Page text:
- Money – get the children to write their own money problems for the class to solve using the above leaflets
- Put price tags on the pictures that you used in your Irish lesson. Create some simple money problems with these (more suitable for the younger classes)
- Learn to write some Chinese Character Numbers here. Get the children to write and crack the codes of simple sums such as 1+4 in the Chinese Number Characters. Have fun!
- Story: The Story of the Chinese New Year and the Zodiac Animals. You can listen to the story of the Chinese Zodiac here
- China: lots more info here from activity village: China info
- More facts for kids here: China facts for kids
- You can never go wrong when looking for info with the National Geographic for kids webpage. Look at their China Info here.
- Shine Your Pennies: In the Chinese New Year Tradition, red envelopes are given to children containing brand new money. Make old pennies shiny and new with this science activity.
- Combine 1/2 cup vinegar with 4 tablespoons salt. Dip in your penny and see what happens.
- If you would like to extend this activity, you can make it into experiment.
- Fill 4 bowls with the following ingredients and see what happens when you dip in a penny into – 1 bowl vinegar, 1 bowl salt, 1 bowl salt and vinegar and finally 1 bowl salt and water.
- Let the children hypothesize about what they think will happen. Encourage them to use their skills of observation to describe what happens after dipping each penny in a bowl.
- Oodles of opportunities here. Just look on pinterest. Make sure to draw the children’s attention to the concept that they are developing during their art lesson – line, shape, form, pattern etc. You really bring out the best in children’s art when you focus your lesson around one of these. It gives them to develop the key artistic skills and gives more focus to you too as a teacher when instructing.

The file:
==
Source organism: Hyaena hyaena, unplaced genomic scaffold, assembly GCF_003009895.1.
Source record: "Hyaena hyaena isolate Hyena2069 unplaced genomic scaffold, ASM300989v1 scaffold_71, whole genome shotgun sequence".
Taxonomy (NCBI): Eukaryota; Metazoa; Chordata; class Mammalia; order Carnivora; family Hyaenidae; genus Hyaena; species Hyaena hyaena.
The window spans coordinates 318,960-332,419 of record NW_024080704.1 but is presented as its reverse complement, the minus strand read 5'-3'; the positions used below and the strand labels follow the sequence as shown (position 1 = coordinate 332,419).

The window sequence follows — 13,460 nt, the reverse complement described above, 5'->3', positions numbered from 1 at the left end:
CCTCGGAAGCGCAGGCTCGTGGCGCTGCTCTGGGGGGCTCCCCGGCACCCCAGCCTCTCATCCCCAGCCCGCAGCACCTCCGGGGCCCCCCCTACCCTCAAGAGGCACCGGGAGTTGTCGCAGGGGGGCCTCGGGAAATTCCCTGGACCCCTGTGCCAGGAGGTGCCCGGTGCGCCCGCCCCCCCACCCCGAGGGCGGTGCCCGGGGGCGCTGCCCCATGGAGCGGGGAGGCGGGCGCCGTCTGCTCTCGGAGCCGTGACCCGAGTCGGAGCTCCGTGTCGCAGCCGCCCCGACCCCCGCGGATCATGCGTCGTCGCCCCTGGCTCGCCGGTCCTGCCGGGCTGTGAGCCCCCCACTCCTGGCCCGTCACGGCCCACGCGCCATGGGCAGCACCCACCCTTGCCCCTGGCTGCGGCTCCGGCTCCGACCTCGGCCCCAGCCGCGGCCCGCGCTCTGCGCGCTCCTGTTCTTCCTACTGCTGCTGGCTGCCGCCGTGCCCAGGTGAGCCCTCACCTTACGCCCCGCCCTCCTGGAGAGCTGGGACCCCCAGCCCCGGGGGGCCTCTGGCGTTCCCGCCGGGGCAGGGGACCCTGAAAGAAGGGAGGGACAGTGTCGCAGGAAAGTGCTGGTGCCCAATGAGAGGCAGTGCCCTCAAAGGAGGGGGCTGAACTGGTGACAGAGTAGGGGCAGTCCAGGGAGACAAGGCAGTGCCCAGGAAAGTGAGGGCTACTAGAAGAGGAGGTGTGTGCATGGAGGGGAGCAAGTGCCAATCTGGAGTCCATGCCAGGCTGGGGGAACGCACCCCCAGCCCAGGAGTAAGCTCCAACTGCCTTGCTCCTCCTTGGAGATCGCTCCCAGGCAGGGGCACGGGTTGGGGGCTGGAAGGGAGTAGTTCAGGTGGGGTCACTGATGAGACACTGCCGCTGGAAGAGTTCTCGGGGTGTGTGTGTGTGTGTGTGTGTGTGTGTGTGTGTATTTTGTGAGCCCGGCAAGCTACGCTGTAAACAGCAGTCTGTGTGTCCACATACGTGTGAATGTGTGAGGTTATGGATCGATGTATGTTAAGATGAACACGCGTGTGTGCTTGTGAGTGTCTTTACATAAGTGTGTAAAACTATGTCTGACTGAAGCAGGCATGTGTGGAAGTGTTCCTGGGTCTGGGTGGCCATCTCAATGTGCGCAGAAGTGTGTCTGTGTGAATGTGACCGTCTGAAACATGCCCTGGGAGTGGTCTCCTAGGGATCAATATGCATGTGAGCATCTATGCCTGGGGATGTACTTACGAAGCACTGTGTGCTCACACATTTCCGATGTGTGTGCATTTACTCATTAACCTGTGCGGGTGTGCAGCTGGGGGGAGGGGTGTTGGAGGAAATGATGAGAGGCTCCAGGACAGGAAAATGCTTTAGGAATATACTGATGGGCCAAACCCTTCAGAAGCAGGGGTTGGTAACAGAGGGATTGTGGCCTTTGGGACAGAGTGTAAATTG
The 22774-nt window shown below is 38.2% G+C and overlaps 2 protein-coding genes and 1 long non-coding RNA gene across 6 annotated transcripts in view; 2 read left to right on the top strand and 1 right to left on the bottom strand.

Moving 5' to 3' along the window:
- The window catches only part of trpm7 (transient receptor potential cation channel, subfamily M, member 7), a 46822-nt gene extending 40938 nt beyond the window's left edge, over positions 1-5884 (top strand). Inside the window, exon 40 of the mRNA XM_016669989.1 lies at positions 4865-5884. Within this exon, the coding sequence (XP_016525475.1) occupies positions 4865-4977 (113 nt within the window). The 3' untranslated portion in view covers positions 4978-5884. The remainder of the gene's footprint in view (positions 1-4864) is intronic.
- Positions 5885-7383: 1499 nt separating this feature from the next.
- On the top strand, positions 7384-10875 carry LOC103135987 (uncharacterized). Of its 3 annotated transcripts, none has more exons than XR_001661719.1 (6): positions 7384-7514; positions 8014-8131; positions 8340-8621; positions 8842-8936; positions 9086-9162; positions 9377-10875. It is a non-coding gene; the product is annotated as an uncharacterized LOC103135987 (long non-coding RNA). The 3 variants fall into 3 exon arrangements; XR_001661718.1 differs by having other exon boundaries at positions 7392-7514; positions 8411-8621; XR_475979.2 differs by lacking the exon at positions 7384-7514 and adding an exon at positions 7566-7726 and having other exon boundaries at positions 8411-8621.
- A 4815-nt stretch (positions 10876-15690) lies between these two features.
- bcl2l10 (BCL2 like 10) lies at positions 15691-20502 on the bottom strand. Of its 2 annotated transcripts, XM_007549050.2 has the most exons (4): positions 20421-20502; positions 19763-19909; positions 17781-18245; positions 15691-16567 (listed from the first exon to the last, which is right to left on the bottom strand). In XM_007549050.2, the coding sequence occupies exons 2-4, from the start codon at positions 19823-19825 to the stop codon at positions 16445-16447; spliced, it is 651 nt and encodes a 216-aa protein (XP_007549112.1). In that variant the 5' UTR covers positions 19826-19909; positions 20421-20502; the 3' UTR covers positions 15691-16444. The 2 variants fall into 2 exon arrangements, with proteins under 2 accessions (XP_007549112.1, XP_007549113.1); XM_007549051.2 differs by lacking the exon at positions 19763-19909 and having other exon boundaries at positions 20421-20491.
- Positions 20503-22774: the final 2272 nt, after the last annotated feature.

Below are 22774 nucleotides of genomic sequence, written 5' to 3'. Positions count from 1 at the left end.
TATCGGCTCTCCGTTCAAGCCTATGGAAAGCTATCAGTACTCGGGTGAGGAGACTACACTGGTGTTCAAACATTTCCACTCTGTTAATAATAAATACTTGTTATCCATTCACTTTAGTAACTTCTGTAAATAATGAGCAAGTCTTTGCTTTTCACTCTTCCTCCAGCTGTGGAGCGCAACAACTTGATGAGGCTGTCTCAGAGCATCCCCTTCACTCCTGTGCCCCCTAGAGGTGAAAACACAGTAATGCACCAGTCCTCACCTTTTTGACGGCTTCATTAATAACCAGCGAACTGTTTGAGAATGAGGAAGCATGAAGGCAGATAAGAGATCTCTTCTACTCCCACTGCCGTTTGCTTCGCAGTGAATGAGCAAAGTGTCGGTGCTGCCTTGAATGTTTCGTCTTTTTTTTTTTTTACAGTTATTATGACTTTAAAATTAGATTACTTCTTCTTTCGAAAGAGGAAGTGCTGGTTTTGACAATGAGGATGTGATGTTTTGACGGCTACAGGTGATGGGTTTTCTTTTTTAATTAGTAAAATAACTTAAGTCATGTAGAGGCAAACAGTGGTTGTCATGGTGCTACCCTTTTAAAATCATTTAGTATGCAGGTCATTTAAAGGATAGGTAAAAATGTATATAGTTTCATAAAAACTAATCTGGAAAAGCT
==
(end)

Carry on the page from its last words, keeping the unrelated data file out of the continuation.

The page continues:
- For a more senior class, you could do a looking and responding lesson of some Chinese art, like the beautiful flowers on trees (google Chinese trees)
- Fabric and Fibre: children create their own Chinese outfit
- Listening and responding to different types of Asian music. Click here for a sample that I’ve used before: Asian music. You can have it playing during Art class, or creative writing activities etc.
- Composing: let the children experiment with different percussion instruments. Can they grasp the following musical concepts – pulse, tempo, pitch and dynamics – and play them alongside Asian/Chinese music. Can they beat along to the pulse, move with the tempo and recognize the softs and louds of the music?
- Performing: let the children perform what they composed above.
- Learn a dragon dance. Click here to see a video of a dragon dance
Finish off this topic of work with a parade in your yard or hall! Let the children bring their artwork – wave their dragons, wear red, exchange and make lucky red envelopes, etc.. (You could place chocolate coins in the envelopes if you were feeling very generous ) I hope you enjoy this topic of work!